but the questionable hydrant water, it is
even more so. If the druggists will adopt a
policy for the purpose of testing the law
anew and carrying it to the highest court,
they will command the public support. If
defeated in the movement, an appeal for the
amendment of the law to permit the sale of
such beverages under such necessity as in
the present weather will be assented to
by the vast majority of liberal and intelli
But it the course is taken of nullifying
and blocking the law, as is intimated else
where, the people adopting that policy
place themselves in antagonism, not only to
the extreme view of the law. but to all en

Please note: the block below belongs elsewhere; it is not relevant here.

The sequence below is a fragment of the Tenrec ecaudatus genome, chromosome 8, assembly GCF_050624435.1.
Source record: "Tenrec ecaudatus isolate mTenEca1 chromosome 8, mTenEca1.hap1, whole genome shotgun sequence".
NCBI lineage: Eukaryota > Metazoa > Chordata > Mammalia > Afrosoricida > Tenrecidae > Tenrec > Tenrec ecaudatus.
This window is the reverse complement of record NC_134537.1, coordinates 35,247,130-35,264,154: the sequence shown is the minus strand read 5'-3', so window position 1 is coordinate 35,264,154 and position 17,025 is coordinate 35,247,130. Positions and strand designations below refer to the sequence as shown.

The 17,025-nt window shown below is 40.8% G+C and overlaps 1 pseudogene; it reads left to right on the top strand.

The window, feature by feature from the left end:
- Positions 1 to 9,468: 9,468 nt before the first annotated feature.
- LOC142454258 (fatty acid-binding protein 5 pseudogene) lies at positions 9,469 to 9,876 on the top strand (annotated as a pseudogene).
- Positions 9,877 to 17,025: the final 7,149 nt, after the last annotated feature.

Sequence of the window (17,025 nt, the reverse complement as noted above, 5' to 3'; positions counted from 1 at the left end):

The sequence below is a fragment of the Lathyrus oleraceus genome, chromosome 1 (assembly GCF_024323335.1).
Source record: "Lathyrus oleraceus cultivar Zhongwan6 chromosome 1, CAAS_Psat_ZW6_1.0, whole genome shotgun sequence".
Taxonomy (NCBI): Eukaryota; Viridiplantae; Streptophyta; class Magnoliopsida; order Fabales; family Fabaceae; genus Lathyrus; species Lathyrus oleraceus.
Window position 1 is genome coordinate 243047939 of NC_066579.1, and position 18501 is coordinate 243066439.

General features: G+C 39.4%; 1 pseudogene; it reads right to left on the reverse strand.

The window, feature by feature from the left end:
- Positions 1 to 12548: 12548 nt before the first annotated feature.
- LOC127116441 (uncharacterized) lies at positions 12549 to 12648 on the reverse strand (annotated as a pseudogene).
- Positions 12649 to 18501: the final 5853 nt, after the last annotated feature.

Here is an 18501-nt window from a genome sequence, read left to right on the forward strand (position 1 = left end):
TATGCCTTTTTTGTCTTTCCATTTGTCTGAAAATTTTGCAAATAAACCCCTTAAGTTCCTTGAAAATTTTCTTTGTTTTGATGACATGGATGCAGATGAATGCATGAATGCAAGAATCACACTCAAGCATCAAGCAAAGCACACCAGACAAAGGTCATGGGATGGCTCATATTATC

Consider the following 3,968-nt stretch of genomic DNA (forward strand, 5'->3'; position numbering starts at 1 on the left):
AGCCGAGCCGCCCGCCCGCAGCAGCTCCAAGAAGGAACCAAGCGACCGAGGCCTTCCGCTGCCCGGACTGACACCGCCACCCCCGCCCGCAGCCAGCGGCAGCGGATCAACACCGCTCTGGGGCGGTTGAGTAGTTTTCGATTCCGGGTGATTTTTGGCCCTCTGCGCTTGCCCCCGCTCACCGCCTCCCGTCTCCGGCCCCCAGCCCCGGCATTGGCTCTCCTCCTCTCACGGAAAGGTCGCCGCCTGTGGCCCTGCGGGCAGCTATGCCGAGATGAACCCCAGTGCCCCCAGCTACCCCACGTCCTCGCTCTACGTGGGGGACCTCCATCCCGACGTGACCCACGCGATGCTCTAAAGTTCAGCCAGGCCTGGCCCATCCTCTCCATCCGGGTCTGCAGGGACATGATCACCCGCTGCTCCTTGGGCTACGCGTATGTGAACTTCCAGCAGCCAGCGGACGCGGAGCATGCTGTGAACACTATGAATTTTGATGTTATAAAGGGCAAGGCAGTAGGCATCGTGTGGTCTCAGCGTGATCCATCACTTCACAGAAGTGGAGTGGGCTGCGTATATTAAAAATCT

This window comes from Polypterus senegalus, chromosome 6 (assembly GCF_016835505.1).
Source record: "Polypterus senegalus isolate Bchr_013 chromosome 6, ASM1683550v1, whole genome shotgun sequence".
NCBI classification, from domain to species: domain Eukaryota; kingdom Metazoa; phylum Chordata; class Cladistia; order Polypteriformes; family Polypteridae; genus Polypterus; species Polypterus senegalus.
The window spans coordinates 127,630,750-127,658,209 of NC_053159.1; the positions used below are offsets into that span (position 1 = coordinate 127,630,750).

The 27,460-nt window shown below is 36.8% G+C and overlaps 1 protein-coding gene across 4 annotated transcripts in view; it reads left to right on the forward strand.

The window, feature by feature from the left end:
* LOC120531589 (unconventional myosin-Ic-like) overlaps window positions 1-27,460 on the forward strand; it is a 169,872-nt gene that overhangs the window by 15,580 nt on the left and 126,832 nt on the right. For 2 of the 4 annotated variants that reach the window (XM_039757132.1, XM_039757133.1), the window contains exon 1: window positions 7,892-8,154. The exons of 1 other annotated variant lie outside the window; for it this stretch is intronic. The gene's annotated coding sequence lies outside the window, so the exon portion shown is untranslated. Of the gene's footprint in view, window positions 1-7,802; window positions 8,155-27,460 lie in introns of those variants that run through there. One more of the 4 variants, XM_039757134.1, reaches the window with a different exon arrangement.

forcement of law whatever. They cannot
afford to take the course of overriding the
administration of law. That is a very big
undertaking for any person; and in the case
of a business interest dependent on the law
for protection, it is one in which success
would be more disastrous than defeat.
Properly construed, the law should not be
held to forbid the sale of soda water on Sun
day. But the efforts of the druggists should
be in the direction of securing a proper con
struction and not of defying the law alto
gether. PEINCE AND PEOPLE.
The unpopularity of the German matri
monial connections of the English royal
family, and the disgust which Queen Vic
toria's liking for Germans has excited
among her subjects, are no new things. The
anti-German feeling in Great Britain has
not been diminished by the lack of filial
respect shown by Emperor William to his
English mother. But it is only recently
that the anti-German sentiment has received
the indorsement of the Prince of Wales.
Why the Prince, who is a very politic per